Vu Nguyen Vu Nguyen - 15 days ago 13
C# Question

Why does ReShaper suggest me to make type parameter T contravariant?

ReShaper suggests me to make type parameter T contravariant:

interface IBusinessValidator<T> where T: IEntity
{
void Validate(T entity);
}


Into this

interface IBusinessValidator<in T> where T: IEntity
{
void Validate(T entity);
}


So what is different between
<T>
and
<in T>
?

And what is the purpose of contravariant here?




Update: I already thought about asking another question but it is better to ask for the example in same question.

Let say I have
IEntity, Entity, User and Account
entity. Assuming that both
User
and
Account
have
Name
property that need to be validated.

How can I apply the usage of contravariant in this example?
(May be it is not a good example, so tell me if I need to correct anything)

Answer

So what is different between <T> and <in T>?

The difference is that in T allows you to pass a more generic (less derived) type than what was specified.

And what is the purpose of contravariant here?

ReSharper suggests to use contravariance here because it sees the you're passing the T parameter into the Validate method and wants to enable you to broaden the input type by making it less generic.

In general, contravariance is explained to length in Contravariance explained and in Covariance and contravariance real world example, and of course throughout the documentation on MSDN (there is a great FAQ by the C# team).

There is a nice example via MSDN:

abstract class Shape
{
    public virtual double Area { get { return 0; }}
}

class Circle : Shape
{
    private double r;
    public Circle(double radius) { r = radius; }
    public double Radius { get { return r; }}
    public override double Area { get { return Math.PI * r * r; }}
}

class ShapeAreaComparer : System.Collections.Generic.IComparer<Shape>
{
    int IComparer<Shape>.Compare(Shape a, Shape b) 
    { 
        if (a == null) return b == null ? 0 : -1;
        return b == null ? 1 : a.Area.CompareTo(b.Area);
    }
}

class Program
{
    static void Main()
    {
        // You can pass ShapeAreaComparer, which implements IComparer<Shape>, 
        // even though the constructor for SortedSet<Circle> expects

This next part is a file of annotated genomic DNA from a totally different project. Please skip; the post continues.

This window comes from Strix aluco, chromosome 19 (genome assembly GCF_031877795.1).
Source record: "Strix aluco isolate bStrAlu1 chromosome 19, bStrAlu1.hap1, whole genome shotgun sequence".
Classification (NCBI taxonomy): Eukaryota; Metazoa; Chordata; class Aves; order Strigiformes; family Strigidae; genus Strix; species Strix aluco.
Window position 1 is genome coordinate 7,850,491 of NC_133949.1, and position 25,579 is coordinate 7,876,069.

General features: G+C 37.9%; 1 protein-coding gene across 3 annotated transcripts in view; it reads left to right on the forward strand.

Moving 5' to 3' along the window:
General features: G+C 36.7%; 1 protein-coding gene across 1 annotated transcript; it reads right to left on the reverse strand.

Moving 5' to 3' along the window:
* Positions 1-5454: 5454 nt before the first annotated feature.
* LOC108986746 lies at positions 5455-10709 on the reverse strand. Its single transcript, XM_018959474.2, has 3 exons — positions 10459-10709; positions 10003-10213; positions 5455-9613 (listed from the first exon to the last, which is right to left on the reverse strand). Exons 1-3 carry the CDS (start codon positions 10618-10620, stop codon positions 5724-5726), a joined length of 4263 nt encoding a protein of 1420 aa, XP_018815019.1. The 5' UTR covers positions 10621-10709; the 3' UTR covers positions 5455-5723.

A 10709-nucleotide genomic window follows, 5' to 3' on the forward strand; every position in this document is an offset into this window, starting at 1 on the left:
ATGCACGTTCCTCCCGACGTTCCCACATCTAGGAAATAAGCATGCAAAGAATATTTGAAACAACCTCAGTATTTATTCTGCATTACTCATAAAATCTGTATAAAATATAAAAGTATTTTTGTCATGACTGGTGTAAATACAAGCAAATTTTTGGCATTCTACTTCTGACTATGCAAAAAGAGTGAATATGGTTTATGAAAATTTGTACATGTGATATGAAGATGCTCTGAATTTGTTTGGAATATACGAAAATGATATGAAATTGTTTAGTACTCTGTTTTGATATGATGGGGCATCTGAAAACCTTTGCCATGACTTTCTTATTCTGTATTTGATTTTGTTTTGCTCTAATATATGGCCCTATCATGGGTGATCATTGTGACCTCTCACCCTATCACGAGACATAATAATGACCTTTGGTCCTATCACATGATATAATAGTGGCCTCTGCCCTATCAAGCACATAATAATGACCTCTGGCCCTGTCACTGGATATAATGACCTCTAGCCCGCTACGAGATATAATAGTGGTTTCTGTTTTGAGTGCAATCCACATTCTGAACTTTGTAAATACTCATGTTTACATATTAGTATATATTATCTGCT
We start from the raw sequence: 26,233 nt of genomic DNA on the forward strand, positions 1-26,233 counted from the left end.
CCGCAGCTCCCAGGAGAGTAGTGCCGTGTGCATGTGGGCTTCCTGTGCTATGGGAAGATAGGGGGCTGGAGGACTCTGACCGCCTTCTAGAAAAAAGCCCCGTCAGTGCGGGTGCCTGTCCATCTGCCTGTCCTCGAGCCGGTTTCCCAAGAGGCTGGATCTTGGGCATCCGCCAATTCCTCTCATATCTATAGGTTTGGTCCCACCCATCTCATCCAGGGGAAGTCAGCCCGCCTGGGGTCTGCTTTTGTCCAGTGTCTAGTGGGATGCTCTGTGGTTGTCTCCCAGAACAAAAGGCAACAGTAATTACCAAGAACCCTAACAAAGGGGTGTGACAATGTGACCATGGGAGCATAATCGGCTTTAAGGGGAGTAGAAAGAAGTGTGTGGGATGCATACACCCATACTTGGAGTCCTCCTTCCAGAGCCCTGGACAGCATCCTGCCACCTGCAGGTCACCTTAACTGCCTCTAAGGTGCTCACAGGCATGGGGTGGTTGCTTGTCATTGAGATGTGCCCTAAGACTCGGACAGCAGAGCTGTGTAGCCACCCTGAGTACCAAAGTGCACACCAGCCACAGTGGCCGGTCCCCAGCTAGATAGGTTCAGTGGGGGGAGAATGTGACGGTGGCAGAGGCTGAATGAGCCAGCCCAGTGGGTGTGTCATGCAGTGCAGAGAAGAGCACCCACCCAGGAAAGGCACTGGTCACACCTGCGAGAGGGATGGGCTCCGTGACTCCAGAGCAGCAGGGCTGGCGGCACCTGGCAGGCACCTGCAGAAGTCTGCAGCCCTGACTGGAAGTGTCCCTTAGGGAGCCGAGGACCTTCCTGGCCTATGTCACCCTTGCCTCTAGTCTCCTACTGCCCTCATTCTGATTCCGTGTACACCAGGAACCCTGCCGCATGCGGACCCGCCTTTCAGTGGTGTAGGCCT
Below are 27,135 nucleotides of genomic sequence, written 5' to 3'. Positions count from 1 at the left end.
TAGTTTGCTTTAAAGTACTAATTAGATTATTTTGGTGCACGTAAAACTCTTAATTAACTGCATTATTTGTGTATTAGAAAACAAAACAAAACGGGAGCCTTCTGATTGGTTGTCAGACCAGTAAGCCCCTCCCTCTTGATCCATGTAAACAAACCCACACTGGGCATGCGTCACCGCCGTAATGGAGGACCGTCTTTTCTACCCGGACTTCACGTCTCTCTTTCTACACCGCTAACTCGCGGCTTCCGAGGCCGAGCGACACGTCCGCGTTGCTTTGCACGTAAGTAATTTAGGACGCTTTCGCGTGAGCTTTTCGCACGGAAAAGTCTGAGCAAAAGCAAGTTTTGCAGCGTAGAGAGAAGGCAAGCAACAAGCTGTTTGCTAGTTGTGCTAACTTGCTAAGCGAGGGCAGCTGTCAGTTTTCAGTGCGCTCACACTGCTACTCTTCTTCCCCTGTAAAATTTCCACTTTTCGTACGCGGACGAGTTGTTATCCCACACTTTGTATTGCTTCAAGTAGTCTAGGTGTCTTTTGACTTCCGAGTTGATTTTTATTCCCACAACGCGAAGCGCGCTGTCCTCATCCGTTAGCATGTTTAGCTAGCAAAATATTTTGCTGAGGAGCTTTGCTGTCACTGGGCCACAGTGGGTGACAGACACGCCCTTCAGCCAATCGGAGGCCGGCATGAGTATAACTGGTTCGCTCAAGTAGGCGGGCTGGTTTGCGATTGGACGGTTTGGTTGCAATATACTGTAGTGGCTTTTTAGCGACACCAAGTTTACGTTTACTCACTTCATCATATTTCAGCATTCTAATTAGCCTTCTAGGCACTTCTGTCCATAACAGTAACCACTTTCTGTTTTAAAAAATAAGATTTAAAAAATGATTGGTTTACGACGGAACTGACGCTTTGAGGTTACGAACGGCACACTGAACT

// IComparer<Circle>, because type parameter T of IComparer<T> is 
        // contravariant.
        SortedSet<Circle> circlesByArea = 
            new SortedSet<Circle>(new ShapeAreaComparer()) 
                { new Circle(7.2), new Circle(100), null, new Circle(.01) };

        foreach (Circle c in circlesByArea)
        {
            Console.WriteLine(c == null ? "null" : "Circle with area " + c.Area);
        }
    }
}

Edit:

How can I apply the usage of contravariant in this example?

Let's say we have our entities:

public class Entity : IEntity
{
    public string Name { get; set; }
}

public class User : Entity
{
    public string Password { get; set; }
}

We also have a IBusinessManager interface and a BusinessManager implementation, which accepts an IBusinessValidator:

public interface IBusinessManager<T>
{
    void ManagerStuff(T entityToManage);
}

public class BusinessManager<T> : IBusinessManager<T> where T : IEntity
{
    private readonly IBusinessValidator<T> validator;
    public BusinessManager(IBusinessValidator<T> validator)
    {
        this.validator = validator;
    }

    public void ManagerStuff(T entityToManage)
    {
        // stuff.
    }
}

Now, lets say we created a generic validator for any IEntity:

public class BusinessValidator<T> : IBusinessValidator<T> where T : IEntity
{
    public void Validate(T entity)
    {
        if (string.IsNullOrWhiteSpace(entity.Name))
            throw new ArgumentNullException(entity.Name);
    }
}

And now, we want to pass BusinessManager<User> and IBusinessValidator<T>. Because it is contravariant, i can pass it BusinessValidator<Entity>.

If we remove the in keyword, we get the following error:

Not contravariant

If we include it, this compiles fine.